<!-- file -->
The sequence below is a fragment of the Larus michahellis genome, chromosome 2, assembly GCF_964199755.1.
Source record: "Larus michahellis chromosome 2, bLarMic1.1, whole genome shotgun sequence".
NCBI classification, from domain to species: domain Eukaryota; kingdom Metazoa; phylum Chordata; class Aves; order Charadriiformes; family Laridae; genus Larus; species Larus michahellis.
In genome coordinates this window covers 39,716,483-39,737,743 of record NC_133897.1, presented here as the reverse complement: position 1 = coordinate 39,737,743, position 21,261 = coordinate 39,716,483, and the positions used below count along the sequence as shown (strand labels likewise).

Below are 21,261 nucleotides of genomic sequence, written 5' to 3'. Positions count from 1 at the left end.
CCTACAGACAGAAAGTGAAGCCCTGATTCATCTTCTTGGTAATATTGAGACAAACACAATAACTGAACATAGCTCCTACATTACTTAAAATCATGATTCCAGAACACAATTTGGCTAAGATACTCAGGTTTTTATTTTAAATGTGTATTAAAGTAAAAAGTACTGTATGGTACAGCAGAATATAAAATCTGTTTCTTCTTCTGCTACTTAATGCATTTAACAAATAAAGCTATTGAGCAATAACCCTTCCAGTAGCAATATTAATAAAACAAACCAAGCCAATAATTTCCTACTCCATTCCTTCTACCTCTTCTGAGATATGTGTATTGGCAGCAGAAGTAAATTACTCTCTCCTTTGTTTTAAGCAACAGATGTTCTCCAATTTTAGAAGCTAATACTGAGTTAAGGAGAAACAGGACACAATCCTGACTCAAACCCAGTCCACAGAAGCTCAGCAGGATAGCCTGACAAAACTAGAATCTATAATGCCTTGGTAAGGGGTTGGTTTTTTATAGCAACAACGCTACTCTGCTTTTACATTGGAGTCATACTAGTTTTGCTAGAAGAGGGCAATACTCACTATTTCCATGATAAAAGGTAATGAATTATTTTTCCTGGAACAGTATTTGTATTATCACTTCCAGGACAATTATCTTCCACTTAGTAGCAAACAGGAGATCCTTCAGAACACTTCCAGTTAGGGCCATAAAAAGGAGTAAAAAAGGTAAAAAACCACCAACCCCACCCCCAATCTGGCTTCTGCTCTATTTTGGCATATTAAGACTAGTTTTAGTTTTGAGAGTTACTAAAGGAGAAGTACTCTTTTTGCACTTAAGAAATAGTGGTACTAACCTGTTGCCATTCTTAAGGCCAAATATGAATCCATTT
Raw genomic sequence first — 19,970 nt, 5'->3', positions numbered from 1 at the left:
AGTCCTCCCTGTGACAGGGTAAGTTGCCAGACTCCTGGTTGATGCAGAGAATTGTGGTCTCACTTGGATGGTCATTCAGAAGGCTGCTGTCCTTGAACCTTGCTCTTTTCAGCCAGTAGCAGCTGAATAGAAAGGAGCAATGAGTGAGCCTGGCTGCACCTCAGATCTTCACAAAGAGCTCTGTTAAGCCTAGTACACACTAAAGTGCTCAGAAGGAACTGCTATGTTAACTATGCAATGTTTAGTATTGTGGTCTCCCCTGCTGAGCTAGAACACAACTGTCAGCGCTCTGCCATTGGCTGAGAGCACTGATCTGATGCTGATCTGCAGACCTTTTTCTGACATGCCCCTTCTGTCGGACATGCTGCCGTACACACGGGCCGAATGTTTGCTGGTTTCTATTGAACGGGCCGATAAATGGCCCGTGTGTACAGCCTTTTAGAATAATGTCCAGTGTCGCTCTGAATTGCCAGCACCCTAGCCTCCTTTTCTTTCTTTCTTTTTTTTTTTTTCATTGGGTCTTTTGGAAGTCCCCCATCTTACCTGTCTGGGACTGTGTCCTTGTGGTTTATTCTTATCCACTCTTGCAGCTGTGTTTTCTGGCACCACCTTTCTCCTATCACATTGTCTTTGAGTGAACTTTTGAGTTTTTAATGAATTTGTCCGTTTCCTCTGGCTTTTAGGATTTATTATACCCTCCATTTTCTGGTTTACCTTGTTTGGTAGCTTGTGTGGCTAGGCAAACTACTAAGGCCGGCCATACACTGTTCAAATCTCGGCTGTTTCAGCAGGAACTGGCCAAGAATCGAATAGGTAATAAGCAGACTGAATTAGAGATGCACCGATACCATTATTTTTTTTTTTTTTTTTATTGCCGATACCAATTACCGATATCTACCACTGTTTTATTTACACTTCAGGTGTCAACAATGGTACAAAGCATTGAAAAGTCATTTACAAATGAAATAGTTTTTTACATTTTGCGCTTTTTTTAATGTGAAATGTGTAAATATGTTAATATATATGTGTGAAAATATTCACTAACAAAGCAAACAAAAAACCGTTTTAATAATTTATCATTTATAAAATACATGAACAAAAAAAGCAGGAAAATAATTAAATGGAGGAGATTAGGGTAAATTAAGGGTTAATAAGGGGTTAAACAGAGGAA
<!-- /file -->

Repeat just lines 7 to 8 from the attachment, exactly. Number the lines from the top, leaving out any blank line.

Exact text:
Raw genomic sequence first — 19,970 nt, 5'->3', positions numbered from 1 at the left:
AGTCCTCCCTGTGACAGGGTAAGTTGCCAGACTCCTGGTTGATGCAGAGAATTGTGGTCTCACTTGGATGGTCATTCAGAAGGCTGCTGTCCTTGAACCTTGCTCTTTTCAGCCAGTAGCAGCTGAATAGAAAGGAGCAATGAGTGAGCCTGGCTGCACCTCAGATCTTCACAAAGAGCTCTGTTAAGCCTAGTACACACTAAAGTGCTCAGAAGGAACTGCTATGTTAACTATGCAATGTTTAGTATTGTGGTCTCCCCTGCTGAGCTAGAACACAACTGTCAGCGCTCTGCCATTGGCTGAGAGCACTGATCTGATGCTGATCTGCAGACCTTTTTCTGACATGCCCCTTCTGTCGGACATGCTGCCGTACACACGGGCCGAATGTTTGCTGGTTTCTATTGAACGGGCCGATAAATGGCCCGTGTGTACAGCCTTTTAGAATAATGTCCAGTGTCGCTCTGAATTGCCAGCACCCTAGCCTCCTTTTCTTTCTTTCTTTTTTTTTTTTTCATTGGGTCTTTTGGAAGTCCCCCATCTTACCTGTCTGGGACTGTGTCCTTGTGGTTTATTCTTATCCACTCTTGCAGCTGTGTTTTCTGGCACCACCTTTCTCCTATCACATTGTCTTTGAGTGAACTTTTGAGTTTTTAATGAATTTGTCCGTTTCCTCTGGCTTTTAGGATTTATTATACCCTCCATTTTCTGGTTTACCTTGTTTGGTAGCTTGTGTGGCTAGGCAAACTACTAAGGCCGGCCATACACTGTTCAAATCTCGGCTGTTTCAGCAGGAACTGGCCAAGAATCGAATAGGTAATAAGCAGACTGAATTAGAGATGCACCGATACCATTATTTTTTTTTTTTTTTTTATTGCCGATACCAATTACCGATATCTACCACTGTTTTATTTACACTTCAGGTGTCAACAATGGTACAAAGCATTGAAAAGTCATTTACAAATGAAATAGTTTTTTACATTTTGCGCTTTTTTTAATGTGAAATGTGTAAATATGTTAATATATATGTGTGAAAATATTCACTAACAAAGCAAACAAAAAACCGTTTTAATAATTTATCATTTATAAAATACATGAACAAAAAAAGCAGGAAAATAATTAAATGGAGGAGATTAGGGTAAATTAAGGGTTAATAAGGGGTTAAACAGAGGAA